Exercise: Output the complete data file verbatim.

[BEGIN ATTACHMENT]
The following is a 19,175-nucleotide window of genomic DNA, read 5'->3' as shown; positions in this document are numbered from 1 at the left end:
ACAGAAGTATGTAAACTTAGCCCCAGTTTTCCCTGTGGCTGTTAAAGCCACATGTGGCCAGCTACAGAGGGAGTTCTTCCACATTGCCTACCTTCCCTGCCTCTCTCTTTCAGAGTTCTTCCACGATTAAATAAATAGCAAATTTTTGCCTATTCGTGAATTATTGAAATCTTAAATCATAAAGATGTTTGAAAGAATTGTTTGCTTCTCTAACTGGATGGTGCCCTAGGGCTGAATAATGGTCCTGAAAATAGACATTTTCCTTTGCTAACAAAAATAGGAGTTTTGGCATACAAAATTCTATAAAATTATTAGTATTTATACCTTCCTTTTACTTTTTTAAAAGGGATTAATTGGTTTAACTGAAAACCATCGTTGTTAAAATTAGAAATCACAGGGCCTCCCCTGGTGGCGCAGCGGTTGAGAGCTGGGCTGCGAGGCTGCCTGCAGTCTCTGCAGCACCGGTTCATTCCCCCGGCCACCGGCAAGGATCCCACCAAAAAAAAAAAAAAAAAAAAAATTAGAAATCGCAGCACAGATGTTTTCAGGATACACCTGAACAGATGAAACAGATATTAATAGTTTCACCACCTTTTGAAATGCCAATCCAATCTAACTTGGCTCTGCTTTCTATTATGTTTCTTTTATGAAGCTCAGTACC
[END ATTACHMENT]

The following is a 19,175-nucleotide window of genomic DNA, read 5'->3' as shown; positions in this document are numbered from 1 at the left end:
ACAGAAGTATGTAAACTTAGCCCCAGTTTTCCCTGTGGCTGTTAAAGCCACATGTGGCCAGCTACAGAGGGAGTTCTTCCACATTGCCTACCTTCCCTGCCTCTCTCTTTCAGAGTTCTTCCACGATTAAATAAATAGCAAATTTTTGCCTATTCGTGAATTATTGAAATCTTAAATCATAAAGATGTTTGAAAGAATTGTTTGCTTCTCTAACTGGATGGTGCCCTAGGGCTGAATAATGGTCCTGAAAATAGACATTTTCCTTTGCTAACAAAAATAGGAGTTTTGGCATACAAAATTCTATAAAATTATTAGTATTTATACCTTCCTTTTACTTTTTTAAAAGGGATTAATTGGTTTAACTGAAAACCATCGTTGTTAAAATTAGAAATCACAGGGCCTCCCCTGGTGGCGCAGCGGTTGAGAGCTGGGCTGCGAGGCTGCCTGCAGTCTCTGCAGCACCGGTTCATTCCCCCGGCCACCGGCAAGGATCCCACCAAAAAAAAAAAAAAAAAAAAAATTAGAAATCGCAGCACAGATGTTTTCAGGATACACCTGAACAGATGAAACAGATATTAATAGTTTCACCACCTTTTGAAATGCCAATCCAATCTAACTTGGCTCTGCTTTCTATTATGTTTCTTTTATGAAGCTCAGTACC